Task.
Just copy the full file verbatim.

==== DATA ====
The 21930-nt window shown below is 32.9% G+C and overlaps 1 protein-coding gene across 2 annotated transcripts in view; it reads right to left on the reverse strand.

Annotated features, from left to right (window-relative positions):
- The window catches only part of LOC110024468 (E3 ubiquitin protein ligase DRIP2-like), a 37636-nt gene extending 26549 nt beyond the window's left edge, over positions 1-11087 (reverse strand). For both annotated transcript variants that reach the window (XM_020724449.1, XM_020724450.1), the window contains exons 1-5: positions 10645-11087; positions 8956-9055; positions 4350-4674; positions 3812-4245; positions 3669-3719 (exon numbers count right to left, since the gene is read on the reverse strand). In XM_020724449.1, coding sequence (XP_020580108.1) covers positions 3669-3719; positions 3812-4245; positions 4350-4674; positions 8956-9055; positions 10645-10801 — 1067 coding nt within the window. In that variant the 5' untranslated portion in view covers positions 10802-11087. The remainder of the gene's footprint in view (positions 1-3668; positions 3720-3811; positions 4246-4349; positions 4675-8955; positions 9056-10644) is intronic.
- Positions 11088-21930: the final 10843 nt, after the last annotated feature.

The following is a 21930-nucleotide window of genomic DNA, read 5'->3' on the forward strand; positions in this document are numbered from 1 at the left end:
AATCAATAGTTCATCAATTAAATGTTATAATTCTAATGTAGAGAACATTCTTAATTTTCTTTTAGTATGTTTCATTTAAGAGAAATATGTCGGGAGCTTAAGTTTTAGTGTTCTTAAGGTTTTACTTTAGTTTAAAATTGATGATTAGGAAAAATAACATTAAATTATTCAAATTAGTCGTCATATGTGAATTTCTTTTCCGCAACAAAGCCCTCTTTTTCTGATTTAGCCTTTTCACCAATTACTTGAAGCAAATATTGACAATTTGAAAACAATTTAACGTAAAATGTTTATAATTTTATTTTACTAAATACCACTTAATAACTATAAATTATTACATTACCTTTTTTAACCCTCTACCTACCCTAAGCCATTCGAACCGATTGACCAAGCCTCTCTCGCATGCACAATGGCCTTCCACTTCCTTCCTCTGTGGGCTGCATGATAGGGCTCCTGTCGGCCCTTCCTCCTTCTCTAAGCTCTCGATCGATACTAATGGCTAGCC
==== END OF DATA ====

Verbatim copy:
The 21930-nt window shown below is 32.9% G+C and overlaps 1 protein-coding gene across 2 annotated transcripts in view; it reads right to left on the reverse strand.

Annotated features, from left to right (window-relative positions):
- The window catches only part of LOC110024468 (E3 ubiquitin protein ligase DRIP2-like), a 37636-nt gene extending 26549 nt beyond the window's left edge, over positions 1-11087 (reverse strand). For both annotated transcript variants that reach the window (XM_020724449.1, XM_020724450.1), the window contains exons 1-5: positions 10645-11087; positions 8956-9055; positions 4350-4674; positions 3812-4245; positions 3669-3719 (exon numbers count right to left, since the gene is read on the reverse strand). In XM_020724449.1, coding sequence (XP_020580108.1) covers positions 3669-3719; positions 3812-4245; positions 4350-4674; positions 8956-9055; positions 10645-10801 — 1067 coding nt within the window. In that variant the 5' untranslated portion in view covers positions 10802-11087. The remainder of the gene's footprint in view (positions 1-3668; positions 3720-3811; positions 4246-4349; positions 4675-8955; positions 9056-10644) is intronic.
- Positions 11088-21930: the final 10843 nt, after the last annotated feature.

The following is a 21930-nucleotide window of genomic DNA, read 5'->3' on the forward strand; positions in this document are numbered from 1 at the left end:
AATCAATAGTTCATCAATTAAATGTTATAATTCTAATGTAGAGAACATTCTTAATTTTCTTTTAGTATGTTTCATTTAAGAGAAATATGTCGGGAGCTTAAGTTTTAGTGTTCTTAAGGTTTTACTTTAGTTTAAAATTGATGATTAGGAAAAATAACATTAAATTATTCAAATTAGTCGTCATATGTGAATTTCTTTTCCGCAACAAAGCCCTCTTTTTCTGATTTAGCCTTTTCACCAATTACTTGAAGCAAATATTGACAATTTGAAAACAATTTAACGTAAAATGTTTATAATTTTATTTTACTAAATACCACTTAATAACTATAAATTATTACATTACCTTTTTTAACCCTCTACCTACCCTAAGCCATTCGAACCGATTGACCAAGCCTCTCTCGCATGCACAATGGCCTTCCACTTCCTTCCTCTGTGGGCTGCATGATAGGGCTCCTGTCGGCCCTTCCTCCTTCTCTAAGCTCTCGATCGATACTAATGGCTAGCC